“We have an outbreak of cat urine in Middle Tennessee,” joked Ed Craig, Shelbyville city manager.
Residents in several towns, including the upscale Brentwood/Franklin communities have been exposed to the foul smelling [tag-tec realestate ]odor[/tag-tec] for months. Many believe the stench is originating from the Harpeth River. Which brings up the question of a possible gas leak from Atmos Energy lines buried under the river. So far everything checks out as being okay.
It’s bad enough when you have [tag-cat]smells[/tag-cat] coming from the inside of a house. What about the smells on the outside? What happens if you can’t blame the smells on the gas company?
1. Stop neighborhood cats from coming around
Moth balls repel cats and most animals. Be careful not to put moth balls in the ground because they could possibly contaminate the soil since they contain naphthalene.
You can also find commercial animal repellants designed to keep mischief-making [tag-cat]cats [/tag-cat] and as well as other critters away at Home Depot.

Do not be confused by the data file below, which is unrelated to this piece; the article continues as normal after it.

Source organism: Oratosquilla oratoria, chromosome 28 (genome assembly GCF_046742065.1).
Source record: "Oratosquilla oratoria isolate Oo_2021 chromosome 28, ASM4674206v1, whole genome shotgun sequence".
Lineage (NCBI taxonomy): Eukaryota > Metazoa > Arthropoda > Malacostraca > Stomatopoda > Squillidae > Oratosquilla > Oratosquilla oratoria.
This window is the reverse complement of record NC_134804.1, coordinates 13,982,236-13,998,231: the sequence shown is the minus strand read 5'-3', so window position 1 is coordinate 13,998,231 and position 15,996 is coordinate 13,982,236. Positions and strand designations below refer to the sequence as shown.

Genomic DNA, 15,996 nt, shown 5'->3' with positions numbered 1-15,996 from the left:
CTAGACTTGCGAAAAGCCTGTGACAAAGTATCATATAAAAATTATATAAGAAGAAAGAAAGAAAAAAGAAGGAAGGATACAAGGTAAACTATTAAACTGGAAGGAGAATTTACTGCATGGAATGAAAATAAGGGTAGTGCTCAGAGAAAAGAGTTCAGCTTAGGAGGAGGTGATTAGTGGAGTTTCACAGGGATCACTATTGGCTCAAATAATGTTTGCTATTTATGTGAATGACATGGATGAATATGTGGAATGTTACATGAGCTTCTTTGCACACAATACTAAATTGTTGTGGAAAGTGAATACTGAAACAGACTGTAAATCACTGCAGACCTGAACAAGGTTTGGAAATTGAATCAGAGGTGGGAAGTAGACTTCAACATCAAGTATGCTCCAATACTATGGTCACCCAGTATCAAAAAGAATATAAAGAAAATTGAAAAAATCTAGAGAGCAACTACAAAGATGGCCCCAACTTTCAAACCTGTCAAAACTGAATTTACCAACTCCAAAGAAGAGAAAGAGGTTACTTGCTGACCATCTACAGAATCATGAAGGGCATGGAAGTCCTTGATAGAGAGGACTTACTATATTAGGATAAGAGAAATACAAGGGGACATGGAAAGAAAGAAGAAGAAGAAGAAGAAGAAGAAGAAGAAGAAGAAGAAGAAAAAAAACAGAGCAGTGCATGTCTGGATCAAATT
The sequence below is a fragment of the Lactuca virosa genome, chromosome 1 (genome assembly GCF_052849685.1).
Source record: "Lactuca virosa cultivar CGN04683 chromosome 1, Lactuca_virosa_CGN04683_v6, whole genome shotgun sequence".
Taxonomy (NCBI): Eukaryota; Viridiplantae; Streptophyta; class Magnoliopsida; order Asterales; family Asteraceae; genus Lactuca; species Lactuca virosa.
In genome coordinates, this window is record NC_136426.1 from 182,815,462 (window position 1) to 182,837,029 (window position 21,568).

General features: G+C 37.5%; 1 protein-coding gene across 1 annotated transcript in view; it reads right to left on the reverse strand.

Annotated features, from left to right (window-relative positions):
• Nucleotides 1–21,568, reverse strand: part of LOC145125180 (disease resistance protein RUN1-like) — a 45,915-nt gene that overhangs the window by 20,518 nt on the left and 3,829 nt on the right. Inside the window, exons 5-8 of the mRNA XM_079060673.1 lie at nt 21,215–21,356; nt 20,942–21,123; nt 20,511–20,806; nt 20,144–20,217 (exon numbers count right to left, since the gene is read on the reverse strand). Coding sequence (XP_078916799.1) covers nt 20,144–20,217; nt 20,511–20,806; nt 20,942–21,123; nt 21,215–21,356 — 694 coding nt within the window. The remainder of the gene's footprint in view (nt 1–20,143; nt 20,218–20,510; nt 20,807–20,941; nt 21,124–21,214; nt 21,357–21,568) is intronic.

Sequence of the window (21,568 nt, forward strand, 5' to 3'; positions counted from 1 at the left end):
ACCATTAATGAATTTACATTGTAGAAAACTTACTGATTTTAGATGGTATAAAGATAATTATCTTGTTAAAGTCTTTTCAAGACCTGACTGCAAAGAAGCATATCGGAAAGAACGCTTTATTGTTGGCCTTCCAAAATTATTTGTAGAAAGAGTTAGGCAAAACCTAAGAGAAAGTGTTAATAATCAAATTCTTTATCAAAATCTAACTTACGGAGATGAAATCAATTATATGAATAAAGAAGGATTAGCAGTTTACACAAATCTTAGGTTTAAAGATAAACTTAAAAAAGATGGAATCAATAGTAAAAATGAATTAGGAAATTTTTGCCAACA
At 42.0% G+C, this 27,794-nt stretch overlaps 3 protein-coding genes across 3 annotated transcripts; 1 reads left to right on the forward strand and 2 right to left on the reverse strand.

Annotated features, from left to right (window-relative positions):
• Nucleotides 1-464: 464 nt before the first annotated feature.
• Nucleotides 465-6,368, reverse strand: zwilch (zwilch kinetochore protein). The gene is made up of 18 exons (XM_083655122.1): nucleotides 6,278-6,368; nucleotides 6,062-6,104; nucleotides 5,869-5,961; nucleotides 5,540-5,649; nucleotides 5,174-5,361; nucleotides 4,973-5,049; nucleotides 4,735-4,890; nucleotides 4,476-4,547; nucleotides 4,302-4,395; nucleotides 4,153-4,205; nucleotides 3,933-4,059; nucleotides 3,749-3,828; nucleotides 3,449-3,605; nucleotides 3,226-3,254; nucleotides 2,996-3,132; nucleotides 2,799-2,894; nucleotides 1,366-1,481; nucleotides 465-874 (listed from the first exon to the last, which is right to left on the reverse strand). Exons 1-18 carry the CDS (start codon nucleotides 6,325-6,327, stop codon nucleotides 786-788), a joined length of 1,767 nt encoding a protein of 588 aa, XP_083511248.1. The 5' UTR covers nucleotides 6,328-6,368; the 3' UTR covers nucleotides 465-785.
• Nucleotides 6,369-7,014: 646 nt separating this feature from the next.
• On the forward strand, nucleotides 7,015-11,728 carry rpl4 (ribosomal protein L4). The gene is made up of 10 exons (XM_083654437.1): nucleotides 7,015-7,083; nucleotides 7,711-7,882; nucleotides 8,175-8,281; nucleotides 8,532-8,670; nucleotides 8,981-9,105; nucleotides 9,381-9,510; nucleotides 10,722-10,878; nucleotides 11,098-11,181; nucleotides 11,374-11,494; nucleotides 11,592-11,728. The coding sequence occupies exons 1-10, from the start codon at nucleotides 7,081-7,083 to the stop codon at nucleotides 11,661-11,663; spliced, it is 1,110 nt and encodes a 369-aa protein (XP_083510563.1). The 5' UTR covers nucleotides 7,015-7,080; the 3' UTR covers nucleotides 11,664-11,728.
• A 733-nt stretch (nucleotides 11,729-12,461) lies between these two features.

2. Check the [tag-ice]sewer[/tag-ice]
Just because it smells like a cat doesn’t always mean a cat is the culprit. Make sure there aren’t any plumbing problems. If the house has a septic tank have that checked out also.
3. Cut down Juniper trees
This may sound over the top for some people, but Juniper smells an awful lot like cat spray. They are evergreen foundation plants often landscaped around houses because they look good. But if the smell is a problem, get rid of them.
Sometimes this problem can be very simple to solve. Unless there is a manufacturing plant nearby or a landfill, you can almost bet any odor will come from one of three sources mentioned above.